And if you don’t know how to say something, just turn up the volume…they say it for you!! Haha. As a bonus, you building your reading skills increases all your others.
5. Use the Buttons Right!
Adam does a great job going in-depth about the app here but I really wanted to highlight two buttons in the app: Good and bad. Specifically, did you know there are 4?? If you hold the two, you unlock “see sooner” by holding the red one, and “see much later” by holding the green one.
Why is this useful? Most of us know 食 (to eat), which means that when we see it in Kanji Kingdom, we don’t need to see it as frequently as the others that we’re learning. What to do? Hurl it into the future by holding that green button! Best part is, like a good SRS does, it’ll bring it back up, so even if you shouldn’t have, you’ll see it again.
And for those we struggle with, it’s good to see them sooner, more practice, right? So, hold that red button and you’ll get more out of Jalup and your studies. (If you use anki, lucky you, this tip is already there and working for you!!)
6. Trust the System
You are starting a journey that many have gone on before. You know nothing. I say it as a friend encouraging you to throw aside your pride and to trust that what is recommended, is for a reason.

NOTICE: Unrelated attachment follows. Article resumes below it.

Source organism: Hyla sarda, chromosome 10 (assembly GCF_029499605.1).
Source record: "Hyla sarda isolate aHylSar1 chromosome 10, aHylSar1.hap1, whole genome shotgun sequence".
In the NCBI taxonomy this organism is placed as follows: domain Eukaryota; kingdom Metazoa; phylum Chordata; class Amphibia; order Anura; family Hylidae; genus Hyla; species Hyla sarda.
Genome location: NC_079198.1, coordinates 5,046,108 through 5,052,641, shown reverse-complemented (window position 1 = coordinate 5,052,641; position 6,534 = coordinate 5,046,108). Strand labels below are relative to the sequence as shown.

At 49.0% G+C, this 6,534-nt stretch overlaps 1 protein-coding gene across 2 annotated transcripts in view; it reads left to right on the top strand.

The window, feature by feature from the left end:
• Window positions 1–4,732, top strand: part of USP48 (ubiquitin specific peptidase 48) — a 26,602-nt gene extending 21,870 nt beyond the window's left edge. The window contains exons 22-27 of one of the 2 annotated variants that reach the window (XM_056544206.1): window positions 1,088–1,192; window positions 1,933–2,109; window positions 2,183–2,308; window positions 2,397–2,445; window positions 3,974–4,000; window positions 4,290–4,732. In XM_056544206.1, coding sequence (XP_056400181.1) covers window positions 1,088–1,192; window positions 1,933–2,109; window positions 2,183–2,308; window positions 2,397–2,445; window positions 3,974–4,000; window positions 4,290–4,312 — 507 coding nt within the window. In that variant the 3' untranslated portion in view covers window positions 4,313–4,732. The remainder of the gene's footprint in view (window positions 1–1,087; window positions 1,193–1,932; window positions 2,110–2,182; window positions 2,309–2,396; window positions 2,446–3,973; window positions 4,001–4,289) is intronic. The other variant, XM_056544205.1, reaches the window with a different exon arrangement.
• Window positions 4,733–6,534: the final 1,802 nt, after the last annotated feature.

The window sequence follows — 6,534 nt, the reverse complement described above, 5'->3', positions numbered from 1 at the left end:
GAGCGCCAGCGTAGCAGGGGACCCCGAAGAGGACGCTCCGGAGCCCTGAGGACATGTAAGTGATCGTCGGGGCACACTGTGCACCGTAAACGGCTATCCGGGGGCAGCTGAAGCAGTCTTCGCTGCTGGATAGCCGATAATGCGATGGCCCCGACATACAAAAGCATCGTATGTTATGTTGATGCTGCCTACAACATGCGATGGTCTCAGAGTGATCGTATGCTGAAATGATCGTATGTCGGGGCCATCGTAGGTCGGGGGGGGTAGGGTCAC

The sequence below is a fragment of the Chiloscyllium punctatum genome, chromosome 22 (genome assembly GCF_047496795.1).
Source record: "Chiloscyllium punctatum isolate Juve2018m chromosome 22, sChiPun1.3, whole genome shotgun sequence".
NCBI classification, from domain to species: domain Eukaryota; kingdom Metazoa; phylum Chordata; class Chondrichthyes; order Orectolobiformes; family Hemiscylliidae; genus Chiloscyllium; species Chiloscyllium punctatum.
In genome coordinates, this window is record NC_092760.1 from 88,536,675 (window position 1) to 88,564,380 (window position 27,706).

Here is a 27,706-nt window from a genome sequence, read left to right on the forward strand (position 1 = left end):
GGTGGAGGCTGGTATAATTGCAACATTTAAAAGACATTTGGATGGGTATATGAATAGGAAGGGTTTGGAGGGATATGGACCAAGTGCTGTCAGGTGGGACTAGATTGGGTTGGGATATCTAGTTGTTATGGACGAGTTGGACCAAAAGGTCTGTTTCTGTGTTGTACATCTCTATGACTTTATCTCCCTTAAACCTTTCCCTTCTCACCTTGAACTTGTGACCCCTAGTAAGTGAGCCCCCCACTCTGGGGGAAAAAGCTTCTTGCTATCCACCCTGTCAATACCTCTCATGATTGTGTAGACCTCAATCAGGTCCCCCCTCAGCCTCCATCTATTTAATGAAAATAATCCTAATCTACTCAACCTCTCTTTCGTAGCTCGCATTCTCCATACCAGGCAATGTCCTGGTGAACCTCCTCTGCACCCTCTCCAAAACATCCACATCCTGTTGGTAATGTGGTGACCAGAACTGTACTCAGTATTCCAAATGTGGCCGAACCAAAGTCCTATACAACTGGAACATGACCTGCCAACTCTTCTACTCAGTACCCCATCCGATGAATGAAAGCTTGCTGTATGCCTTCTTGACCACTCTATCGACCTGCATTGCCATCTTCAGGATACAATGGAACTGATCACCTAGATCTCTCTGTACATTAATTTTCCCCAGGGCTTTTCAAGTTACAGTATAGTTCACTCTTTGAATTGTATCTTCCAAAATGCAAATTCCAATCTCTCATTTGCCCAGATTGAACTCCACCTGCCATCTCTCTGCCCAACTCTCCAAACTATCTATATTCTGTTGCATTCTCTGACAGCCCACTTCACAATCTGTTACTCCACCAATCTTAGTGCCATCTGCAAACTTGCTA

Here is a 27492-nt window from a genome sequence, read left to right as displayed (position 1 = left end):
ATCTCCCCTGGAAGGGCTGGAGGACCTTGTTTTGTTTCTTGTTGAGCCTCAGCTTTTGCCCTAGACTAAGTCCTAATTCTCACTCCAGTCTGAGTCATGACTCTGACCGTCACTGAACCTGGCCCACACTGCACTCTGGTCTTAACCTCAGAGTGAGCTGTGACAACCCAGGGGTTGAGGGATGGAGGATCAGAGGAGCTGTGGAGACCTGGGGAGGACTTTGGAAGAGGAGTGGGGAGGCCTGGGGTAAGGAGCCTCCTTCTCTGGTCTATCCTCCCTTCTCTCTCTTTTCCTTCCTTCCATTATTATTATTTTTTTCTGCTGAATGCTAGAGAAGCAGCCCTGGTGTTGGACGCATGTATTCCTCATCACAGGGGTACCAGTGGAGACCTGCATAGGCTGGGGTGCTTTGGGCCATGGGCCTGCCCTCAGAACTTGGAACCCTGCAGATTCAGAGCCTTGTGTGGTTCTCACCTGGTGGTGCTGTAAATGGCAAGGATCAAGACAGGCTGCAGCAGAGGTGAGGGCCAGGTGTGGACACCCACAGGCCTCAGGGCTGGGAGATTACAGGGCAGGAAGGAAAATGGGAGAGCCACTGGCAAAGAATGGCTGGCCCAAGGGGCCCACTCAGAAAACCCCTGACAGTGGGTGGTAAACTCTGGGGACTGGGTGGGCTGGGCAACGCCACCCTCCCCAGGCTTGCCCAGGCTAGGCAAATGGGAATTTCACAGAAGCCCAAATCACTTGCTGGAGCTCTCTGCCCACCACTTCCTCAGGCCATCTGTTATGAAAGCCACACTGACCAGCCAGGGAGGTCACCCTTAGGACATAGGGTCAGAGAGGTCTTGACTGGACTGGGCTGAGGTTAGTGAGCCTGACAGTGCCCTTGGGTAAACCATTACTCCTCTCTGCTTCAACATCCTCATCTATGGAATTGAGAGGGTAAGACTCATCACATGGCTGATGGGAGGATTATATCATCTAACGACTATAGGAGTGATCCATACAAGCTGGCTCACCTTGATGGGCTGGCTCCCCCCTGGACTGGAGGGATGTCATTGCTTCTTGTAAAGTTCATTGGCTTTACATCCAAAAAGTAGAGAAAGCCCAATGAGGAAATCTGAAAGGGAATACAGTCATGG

I personally struggled with this as I refused to want to learn the Kanji the “traditional way” of attaching an English word to them. It seemed dirty especially when I wanted to get to J-J faster. The funny thing is though, in me learning the meanings (as I recommended above and did myself) it’s made it significantly easier and more fun to study.
I realized that no one before us looks back to give advice saying, “you’re dumb and should stay there”. No, they give advice to say, “I thought that’d be faster too, but it wasn’t, do this.”
Jalup was designed with you in mind. Trust that it was designed to make you fluent and that on the days you think it won’t, it will. Trust those who are fluent to help get you there. They’re here for you (and me haha, we’re getting there together!)
7: Have Fun!!
All these tips help to speed it up and get more out of your study time but remember to have fun! It’s a process, not just a goal, and one that when you’ve finished, you’ll wish you could start over. Use these tips to speed it up or improve that process, but don’t forget that you’re here to have fun. Enjoy what it is you’re learning. Enjoy it so you can look back and smile. You will become fluent.
Hopefully these tips help and encourage you to try new things. What are some quirks you’ve found? Let me know below (I need all the hacks I can get :P) And if you want to cheer me on feel free to hop over to my Language Challenge. Thanks! and “Keep Moving Forward” – Disney.
I like to write things ?. Fun things, challenging things, stupid things, and all the things in-between. Such as how “things” suddenly sounds weird in your head cause I pointed it out.